We have opinions on budget logo design which we’ve aired in the past. We’ve questioned the ‘pound shop’ mentality of flogging logo designs for as cheaply as possible and whilst we feel that there may be a place for such services, we’re yet to be convinced about the quality they’re able to offer. After plenty of thought and discussion the summary is basically; you get what you pay for. If you’re not bothered about the quality of your logo (which is a pretty subjective thing at the best of times) or the service you receive from the designer, you might as well try and pay as little as possible.
Then along comes Swiftly. The basic premise of which is slightly different from that of 99designs, the company that recently launched Swiftly to the world. Both companies are competing purely on price point and using their low costs as a selling point. But instead of knocking out logos for next to nothing, Swiftly is essentially an amends factory. Need to simply change the name on a business card? Or switch the colour of the font on your website? Change some copy in Powerpoint? Swiftly claim to be able to take care of these small tweaks and changes for as little as $15.
We’ve been fairly vocal about the potential pitfalls of services such as 99designs in the past, so were naturally interested to find out about their latest venture. And, we have to say that, from an initial look, it seems like a really good idea. The service Swiftly offers is essentially “artworking”: Making simple changes with little or no creative input. It’s early days yet and there are a number of practical implications they’ll have to tackle (file formats, fonts, the state of the supplied artwork etc.) but presuming they have these potential issues covered, the idea certainly has potential.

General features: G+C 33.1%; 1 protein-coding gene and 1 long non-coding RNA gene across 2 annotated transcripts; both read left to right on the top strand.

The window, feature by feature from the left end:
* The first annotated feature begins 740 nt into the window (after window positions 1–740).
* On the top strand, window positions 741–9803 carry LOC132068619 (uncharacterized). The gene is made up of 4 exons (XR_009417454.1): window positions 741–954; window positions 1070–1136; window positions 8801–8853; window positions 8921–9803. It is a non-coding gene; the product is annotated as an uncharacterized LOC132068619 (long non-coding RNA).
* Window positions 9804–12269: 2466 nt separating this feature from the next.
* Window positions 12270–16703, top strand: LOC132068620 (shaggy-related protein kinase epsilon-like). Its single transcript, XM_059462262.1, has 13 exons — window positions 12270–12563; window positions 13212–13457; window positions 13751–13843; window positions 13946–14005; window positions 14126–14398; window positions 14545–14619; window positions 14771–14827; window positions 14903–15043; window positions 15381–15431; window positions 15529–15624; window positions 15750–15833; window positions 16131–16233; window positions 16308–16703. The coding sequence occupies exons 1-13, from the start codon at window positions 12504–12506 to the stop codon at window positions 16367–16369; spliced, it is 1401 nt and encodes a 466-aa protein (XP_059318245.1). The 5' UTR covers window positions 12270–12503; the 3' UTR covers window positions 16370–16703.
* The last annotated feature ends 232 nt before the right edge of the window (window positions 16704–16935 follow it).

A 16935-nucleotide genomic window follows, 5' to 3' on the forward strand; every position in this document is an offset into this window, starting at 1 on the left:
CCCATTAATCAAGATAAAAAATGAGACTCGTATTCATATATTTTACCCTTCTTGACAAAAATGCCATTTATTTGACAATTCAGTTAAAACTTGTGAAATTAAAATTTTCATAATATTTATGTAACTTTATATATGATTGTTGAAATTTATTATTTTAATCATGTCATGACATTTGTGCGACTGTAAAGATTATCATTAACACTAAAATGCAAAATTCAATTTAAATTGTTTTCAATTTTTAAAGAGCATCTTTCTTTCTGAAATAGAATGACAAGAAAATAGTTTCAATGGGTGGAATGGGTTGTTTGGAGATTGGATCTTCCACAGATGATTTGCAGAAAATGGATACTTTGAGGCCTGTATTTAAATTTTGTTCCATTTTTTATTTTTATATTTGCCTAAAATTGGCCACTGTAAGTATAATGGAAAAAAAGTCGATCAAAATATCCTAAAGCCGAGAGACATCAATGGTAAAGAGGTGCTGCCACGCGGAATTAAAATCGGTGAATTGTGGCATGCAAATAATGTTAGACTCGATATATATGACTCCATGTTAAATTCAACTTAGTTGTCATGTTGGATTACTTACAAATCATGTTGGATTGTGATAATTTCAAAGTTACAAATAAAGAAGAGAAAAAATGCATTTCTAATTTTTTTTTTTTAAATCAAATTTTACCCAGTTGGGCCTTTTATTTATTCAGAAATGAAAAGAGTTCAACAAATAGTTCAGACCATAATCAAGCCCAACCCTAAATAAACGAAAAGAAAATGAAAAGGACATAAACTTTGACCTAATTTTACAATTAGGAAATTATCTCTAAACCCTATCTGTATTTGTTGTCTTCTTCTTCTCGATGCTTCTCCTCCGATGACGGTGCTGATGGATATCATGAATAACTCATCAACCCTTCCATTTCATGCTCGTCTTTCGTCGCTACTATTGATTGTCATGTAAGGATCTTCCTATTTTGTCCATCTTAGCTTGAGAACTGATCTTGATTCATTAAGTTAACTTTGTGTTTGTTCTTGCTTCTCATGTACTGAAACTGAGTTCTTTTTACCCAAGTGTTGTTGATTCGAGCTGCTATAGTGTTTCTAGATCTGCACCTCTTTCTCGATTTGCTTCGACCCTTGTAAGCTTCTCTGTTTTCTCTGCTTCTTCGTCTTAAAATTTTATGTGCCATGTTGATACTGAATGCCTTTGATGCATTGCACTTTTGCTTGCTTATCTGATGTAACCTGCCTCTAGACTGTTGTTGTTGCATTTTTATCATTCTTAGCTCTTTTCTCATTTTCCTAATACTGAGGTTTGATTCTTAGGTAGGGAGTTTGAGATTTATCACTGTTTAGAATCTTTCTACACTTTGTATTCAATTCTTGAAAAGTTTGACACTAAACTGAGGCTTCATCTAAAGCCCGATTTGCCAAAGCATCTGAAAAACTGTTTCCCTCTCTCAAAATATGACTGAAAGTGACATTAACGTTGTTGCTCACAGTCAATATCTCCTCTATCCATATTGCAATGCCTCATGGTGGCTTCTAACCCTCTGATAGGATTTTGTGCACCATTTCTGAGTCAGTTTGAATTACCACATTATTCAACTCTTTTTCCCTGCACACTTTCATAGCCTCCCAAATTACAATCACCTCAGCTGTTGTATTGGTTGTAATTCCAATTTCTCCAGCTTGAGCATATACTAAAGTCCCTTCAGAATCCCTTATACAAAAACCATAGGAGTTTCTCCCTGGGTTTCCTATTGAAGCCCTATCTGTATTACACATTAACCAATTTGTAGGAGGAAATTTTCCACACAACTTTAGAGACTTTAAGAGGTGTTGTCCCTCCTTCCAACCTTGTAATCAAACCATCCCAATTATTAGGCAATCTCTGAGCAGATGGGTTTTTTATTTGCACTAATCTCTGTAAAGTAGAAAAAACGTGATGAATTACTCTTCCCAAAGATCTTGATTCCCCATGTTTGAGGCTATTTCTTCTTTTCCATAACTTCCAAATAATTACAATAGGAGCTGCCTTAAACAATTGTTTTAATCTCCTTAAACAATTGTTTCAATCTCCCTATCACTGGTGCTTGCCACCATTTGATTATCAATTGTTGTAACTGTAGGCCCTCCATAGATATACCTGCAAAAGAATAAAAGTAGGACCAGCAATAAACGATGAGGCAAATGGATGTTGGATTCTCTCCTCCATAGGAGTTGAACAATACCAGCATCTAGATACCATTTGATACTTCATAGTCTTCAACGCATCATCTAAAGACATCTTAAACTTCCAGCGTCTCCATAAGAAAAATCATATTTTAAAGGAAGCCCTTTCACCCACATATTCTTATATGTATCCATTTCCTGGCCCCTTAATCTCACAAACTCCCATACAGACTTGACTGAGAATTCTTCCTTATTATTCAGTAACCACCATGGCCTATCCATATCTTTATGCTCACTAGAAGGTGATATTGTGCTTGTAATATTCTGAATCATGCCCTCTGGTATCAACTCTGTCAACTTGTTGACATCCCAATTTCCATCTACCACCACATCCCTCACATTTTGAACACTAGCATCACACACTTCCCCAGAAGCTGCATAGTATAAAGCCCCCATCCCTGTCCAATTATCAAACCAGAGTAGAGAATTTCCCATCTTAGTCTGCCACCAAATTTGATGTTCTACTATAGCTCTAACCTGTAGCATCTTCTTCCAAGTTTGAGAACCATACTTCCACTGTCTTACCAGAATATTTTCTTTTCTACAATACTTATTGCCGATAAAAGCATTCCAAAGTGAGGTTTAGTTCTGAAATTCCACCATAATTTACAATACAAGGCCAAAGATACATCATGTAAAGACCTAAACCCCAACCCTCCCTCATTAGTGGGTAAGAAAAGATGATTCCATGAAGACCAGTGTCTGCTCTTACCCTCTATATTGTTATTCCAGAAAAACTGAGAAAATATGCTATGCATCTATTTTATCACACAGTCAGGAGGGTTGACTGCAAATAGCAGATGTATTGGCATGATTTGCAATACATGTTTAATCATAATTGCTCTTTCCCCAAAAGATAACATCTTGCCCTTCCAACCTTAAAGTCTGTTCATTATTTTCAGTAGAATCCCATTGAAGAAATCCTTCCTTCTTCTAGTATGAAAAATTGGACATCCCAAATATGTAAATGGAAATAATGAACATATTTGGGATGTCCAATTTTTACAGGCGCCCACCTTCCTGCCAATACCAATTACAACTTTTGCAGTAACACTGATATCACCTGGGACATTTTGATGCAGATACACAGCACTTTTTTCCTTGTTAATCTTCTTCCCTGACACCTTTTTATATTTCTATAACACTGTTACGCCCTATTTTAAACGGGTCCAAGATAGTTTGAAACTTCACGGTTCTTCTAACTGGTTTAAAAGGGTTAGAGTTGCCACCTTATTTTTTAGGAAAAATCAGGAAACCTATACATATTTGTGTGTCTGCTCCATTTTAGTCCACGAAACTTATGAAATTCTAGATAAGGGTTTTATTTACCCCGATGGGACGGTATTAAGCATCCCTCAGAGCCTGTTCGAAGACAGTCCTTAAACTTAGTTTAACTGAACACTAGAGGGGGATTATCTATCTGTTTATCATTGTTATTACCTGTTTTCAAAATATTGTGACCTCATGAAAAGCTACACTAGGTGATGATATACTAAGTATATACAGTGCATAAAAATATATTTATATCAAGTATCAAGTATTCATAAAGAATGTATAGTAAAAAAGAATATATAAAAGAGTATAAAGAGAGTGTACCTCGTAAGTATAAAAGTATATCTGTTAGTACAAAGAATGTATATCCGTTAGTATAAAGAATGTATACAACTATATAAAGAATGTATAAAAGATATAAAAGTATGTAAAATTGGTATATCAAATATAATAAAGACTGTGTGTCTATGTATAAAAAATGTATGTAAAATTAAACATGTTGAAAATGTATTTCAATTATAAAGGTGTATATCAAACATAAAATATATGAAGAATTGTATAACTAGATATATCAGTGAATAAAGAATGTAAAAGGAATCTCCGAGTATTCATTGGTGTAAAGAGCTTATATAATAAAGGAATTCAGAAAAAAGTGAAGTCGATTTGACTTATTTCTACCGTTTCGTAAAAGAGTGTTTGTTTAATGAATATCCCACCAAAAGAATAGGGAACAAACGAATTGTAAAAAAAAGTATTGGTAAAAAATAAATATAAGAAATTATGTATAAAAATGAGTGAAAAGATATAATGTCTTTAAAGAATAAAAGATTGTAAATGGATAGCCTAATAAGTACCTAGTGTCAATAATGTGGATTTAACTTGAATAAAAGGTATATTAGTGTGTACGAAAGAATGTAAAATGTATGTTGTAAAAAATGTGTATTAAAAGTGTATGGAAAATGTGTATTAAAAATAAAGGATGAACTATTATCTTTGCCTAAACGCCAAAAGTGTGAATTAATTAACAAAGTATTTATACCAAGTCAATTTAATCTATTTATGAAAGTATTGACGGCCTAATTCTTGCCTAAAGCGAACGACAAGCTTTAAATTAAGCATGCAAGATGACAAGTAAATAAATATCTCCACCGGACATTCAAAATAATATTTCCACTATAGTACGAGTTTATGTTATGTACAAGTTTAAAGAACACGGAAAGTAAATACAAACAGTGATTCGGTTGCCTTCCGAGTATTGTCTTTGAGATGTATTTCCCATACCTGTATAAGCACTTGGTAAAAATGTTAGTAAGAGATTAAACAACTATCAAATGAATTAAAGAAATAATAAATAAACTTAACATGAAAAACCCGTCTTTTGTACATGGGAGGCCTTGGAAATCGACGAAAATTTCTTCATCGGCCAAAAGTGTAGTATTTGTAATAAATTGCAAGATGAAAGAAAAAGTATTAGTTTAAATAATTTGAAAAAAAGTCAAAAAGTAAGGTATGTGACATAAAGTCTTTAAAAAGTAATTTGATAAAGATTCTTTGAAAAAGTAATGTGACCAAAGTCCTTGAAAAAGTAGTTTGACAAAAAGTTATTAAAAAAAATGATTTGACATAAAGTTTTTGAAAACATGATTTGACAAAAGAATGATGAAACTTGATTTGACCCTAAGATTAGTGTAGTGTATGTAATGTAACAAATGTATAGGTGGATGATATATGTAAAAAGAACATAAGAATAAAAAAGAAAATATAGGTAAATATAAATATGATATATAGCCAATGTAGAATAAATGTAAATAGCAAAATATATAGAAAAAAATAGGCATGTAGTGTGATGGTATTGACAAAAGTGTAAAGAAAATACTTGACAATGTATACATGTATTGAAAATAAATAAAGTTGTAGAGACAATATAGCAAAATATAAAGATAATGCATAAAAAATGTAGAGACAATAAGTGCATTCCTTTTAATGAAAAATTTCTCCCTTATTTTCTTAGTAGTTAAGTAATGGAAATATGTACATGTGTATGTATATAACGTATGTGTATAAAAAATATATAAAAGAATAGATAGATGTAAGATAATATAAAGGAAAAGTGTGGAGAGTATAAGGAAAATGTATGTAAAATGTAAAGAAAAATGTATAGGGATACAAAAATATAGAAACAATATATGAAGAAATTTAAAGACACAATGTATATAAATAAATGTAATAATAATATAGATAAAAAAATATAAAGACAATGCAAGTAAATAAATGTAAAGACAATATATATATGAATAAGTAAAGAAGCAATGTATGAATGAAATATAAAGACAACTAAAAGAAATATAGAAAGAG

The issue we had originally with companies offering logos for-as-little-fee-as-possible was the way their approach de-valued a bespoke, considered and in-depth service. We feel that the creation of an identity takes a degree of research, deliberation and exploration that simply can’t be achieved for a cost as low as £25. Applying the same thinking to amends however, does seem to make a bit more sense. A company strictly geared towards churning out what they term ‘small design fixes’ sounds like it could fill a potential gap in the market. Whilst there are plenty of ways to cut corners in logo design, the same can’t necessarily be said for changing a word on a poster or simply cropping an image in Photoshop. Plenty of people without the skills, time or access to the necessary technology could definitely benefit from a pair of hands with the necessary know-how and kit, making small tweaks to existing designs at an affordable rate.
Being the type of designers who ponder the workings and ethics of our industry, there are still plenty of question marks: Does Swiftly’s proposal undercut the decent, honest design agencies out there? Will this be yet another case of ‘cheapest wins’? Does Swiftly de-value what designers do in the same way that 99designs arguably does? Is the idea even a viable business model? Time will tell.
In the mean time, we’ll be interested to see how swiftly Swiftly grows.
Thanks for reading and do let us know your thoughts, we’re always interested to hear what you’ve got to say.
Phil and Tom